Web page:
went where they found the service they wanted.

In order to make clear how things worked out, I will quote a few
examples which have lingered in my memory, possibly by virtue of
their oddity.

One night, at a quarter past eleven, a large party, heavily loaded
down with suitcases and satchels, entered the place, apparently
fresh from a train or boat.  The party was made up of a powerfully
built, typically Yankee, clean-shaven man of about fifty, a
dignified matron, two grown-up girls, a high school boy, and three
younger children, eight in all.  They somehow drifted through the
front-room and reached the steps, for except during the rush-hours
Mr. Cox used to take it easy.  Frank was busy; I was not.  I went
to meet them, relieved the matron of her suit-case, and pulled out
the chairs of my "centre."  They sat down.  One look convinced me
that this was a family in which the father did the ordering.  So it
was to him that I handed the bill-of-fare.

"Well, young man," he said, hardly looking at it, "we want some
sirloin steak.  We want it tender.  One rare, the rest well-done.
Let's see.  Coffee for eight; some sliced tomatoes, French-fried
potatoes; and apple-pie for dessert."

"Pardon me, sir," I said; "we have some excellent Porterhouse.
Three would do for the party.  No more expensive than eight
sirloins . . ."

"All right, sir," he interrupted, "use your judgment."

I went to the kitchen and down into the meat-storage room, where I
selected three Porterhouse cuts, choosing one which was much
thicker at one end than at the other.  When I returned upstairs, I
tossed the cook a fifty-cent piece and said, "Dress her up a bit,
will you?  All well-done except the thick end of this one."

The cook never garnished a dish unless tipped to do so.

When I had everything ready, I pressed Frank into service in order
to get the whole of my order to the front at one trip.  I served
one of the steaks to the older one of the young ladies, one to the
high school boy who felt quite elated at such honour and tried to
avoid his father's grinning face; and the last one to the man.

"This end is rare," I prompted.

"You managed that?" he said.  "I was wondering."

They sat for an hour.  Then the father called for the check.  It
amounted to less than six dollars.

"You take the money?" he asked.

"At the desk, please," I replied.

"Well," he said, "that was a good supper, well served.  I hope, you
don't decline tips, waiter?"

I smiled non-committally, and he held out a five-dollar bill.  This
party returned every night during their stay in Toronto.

Another five-dollar bill I came by in a different way.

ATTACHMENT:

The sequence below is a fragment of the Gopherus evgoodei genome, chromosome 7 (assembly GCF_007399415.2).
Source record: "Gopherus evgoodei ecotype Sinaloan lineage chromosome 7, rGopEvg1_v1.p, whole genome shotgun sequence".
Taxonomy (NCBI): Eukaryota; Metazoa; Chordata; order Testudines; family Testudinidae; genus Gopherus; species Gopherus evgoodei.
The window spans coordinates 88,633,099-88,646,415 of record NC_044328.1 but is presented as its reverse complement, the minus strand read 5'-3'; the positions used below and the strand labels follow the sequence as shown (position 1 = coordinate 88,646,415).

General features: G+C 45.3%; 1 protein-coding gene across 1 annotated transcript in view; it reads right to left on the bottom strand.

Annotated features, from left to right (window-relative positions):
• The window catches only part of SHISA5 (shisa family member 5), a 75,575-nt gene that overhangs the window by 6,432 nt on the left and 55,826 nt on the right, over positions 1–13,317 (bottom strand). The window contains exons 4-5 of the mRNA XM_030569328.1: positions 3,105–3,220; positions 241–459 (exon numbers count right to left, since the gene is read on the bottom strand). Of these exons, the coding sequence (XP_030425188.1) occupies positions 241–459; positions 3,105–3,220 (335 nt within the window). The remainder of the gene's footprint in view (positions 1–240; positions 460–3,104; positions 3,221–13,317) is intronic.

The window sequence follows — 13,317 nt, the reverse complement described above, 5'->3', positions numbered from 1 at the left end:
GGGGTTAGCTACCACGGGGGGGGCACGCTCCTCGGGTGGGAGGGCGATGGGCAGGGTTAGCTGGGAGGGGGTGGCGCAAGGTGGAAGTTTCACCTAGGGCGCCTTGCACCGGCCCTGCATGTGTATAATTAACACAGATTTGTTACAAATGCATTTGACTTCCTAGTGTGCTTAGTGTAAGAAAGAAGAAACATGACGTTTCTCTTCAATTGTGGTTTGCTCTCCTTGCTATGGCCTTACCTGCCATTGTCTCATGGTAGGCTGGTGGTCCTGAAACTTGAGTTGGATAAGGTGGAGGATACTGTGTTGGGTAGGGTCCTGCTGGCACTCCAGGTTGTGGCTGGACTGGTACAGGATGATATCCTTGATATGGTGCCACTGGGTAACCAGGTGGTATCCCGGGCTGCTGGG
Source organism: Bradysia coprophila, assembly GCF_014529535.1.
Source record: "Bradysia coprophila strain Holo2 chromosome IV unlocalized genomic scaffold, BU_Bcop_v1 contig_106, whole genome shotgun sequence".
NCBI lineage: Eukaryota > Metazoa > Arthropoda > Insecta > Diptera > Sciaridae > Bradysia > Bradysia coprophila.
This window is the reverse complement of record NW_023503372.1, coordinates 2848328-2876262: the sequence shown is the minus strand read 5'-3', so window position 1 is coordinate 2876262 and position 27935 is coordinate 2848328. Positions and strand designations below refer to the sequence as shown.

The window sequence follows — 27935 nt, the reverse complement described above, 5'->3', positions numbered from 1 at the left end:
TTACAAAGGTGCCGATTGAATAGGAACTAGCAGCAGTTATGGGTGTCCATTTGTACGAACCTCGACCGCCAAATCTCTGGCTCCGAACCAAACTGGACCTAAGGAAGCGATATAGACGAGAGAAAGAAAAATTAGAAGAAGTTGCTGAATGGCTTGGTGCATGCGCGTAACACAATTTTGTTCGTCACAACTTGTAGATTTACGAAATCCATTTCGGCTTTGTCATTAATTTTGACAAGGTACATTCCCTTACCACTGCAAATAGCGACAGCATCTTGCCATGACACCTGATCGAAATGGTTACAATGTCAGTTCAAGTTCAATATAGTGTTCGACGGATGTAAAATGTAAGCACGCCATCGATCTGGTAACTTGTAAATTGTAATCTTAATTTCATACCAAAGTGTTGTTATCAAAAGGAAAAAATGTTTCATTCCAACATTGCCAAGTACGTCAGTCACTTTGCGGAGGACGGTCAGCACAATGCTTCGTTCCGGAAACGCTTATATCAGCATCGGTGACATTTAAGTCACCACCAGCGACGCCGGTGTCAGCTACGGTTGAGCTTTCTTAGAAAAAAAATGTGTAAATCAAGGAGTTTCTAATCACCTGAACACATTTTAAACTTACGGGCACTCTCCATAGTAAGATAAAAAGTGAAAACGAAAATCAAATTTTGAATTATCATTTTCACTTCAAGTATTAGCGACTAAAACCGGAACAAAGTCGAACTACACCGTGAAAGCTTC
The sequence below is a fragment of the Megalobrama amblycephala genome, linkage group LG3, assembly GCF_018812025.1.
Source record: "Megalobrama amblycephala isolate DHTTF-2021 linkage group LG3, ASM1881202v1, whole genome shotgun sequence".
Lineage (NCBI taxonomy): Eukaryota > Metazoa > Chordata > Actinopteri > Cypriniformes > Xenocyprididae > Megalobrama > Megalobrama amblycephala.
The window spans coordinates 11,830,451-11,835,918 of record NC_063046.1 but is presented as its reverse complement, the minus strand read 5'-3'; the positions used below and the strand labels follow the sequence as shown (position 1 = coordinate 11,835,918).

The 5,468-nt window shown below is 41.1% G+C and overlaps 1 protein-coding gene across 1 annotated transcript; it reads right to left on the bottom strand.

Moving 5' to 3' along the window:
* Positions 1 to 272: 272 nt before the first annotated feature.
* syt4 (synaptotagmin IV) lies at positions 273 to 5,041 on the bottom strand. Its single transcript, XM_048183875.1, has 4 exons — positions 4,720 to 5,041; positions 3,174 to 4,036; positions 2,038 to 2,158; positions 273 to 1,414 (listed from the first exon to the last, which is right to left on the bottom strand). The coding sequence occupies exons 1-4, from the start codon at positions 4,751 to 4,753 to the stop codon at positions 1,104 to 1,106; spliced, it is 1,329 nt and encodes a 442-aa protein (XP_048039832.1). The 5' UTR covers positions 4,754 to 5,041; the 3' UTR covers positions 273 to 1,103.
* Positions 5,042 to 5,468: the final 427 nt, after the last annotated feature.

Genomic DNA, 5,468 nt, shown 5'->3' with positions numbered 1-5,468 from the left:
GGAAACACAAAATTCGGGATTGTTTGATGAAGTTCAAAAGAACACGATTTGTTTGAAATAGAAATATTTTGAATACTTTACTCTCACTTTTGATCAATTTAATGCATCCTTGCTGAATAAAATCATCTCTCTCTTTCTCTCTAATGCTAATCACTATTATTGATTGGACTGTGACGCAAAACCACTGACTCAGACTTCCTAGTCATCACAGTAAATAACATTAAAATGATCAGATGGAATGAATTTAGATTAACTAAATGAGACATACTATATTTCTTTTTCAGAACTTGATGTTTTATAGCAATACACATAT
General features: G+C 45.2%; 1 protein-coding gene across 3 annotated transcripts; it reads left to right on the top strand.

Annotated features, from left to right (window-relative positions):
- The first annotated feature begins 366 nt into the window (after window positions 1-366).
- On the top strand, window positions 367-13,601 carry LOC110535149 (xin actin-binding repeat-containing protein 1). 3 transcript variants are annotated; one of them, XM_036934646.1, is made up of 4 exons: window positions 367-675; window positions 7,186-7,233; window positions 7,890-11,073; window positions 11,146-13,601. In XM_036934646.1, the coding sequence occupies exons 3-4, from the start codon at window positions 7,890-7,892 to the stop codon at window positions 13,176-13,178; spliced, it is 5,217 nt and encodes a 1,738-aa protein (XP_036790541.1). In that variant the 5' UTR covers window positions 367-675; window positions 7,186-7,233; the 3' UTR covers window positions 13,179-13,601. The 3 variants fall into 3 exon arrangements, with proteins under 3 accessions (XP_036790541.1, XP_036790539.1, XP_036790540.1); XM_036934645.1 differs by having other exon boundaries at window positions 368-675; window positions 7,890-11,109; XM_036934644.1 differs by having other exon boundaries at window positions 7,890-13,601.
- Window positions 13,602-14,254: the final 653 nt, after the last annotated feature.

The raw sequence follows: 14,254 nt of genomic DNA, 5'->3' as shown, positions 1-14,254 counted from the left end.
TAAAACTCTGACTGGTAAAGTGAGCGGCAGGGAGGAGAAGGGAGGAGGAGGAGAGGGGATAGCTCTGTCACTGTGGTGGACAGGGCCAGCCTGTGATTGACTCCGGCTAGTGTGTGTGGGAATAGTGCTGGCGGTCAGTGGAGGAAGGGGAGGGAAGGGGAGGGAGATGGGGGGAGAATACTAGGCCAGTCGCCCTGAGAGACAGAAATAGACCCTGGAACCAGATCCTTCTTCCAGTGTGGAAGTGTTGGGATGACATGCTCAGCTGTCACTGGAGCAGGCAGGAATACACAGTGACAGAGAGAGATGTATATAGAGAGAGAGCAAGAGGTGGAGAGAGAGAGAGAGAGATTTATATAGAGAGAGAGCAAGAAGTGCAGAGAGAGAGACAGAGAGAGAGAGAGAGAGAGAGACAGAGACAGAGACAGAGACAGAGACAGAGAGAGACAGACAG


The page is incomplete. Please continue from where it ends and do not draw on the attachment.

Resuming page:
One day, just after the noon-rush, Mr. Carlton brought a man up to
one of my stalls.  He winked at me, as if to say, "Special
attention, please."  This man was middle-aged, slender, fashionably
dressed, and had the air of being tremendously busy.

As soon as he was seated, he began, "Now listen, young man.  I want
a clean table-cloth, a meat-special, a piece of pie, a cup of tea.
Everything piping hot and . . . quick!  I'll be here every day at
twenty to two sharp.  At two I want to be back in my office.  If
you show me that you can do it, I'll make it worth your while."

"Certainly, sir," I answered as casually as I could.  "I shall have
this seat ready for you after this."

To my surprise he took a bill from his fold, tore it into two
pieces, handed me one, and said, "You'll get the other half on
Saturday if I'm satisfied.  If not, you won't."

I held out a menu.  He waved it aside.  "I never order," he
laughed.  "Use your judgment."  And already he was deep in his

The bill he had torn was a five-dollar bill.

One more case to illustrate.

One day a young man found his way to one of my stalls, a student of
some kind, obviously, for he was carrying unwrapped books.  I made
it a point, of course, to serve every customer with the same
precision, whether his looks proclaimed him to be of the tipping
kind or not.  My colleagues made a joke of that fact.

This young man was apparently so well pleased with the service
received that he felt the desire to tip.  Poverty was written all
over him; if I had not feared to offend him, I should have
forestalled any such attempt on his part.  When he had finished his
thirty-cent meal, he caught my eye, smiled, and raised his finger.

I went to his table.

He held a street-car ticket between two fingers stretched out.  I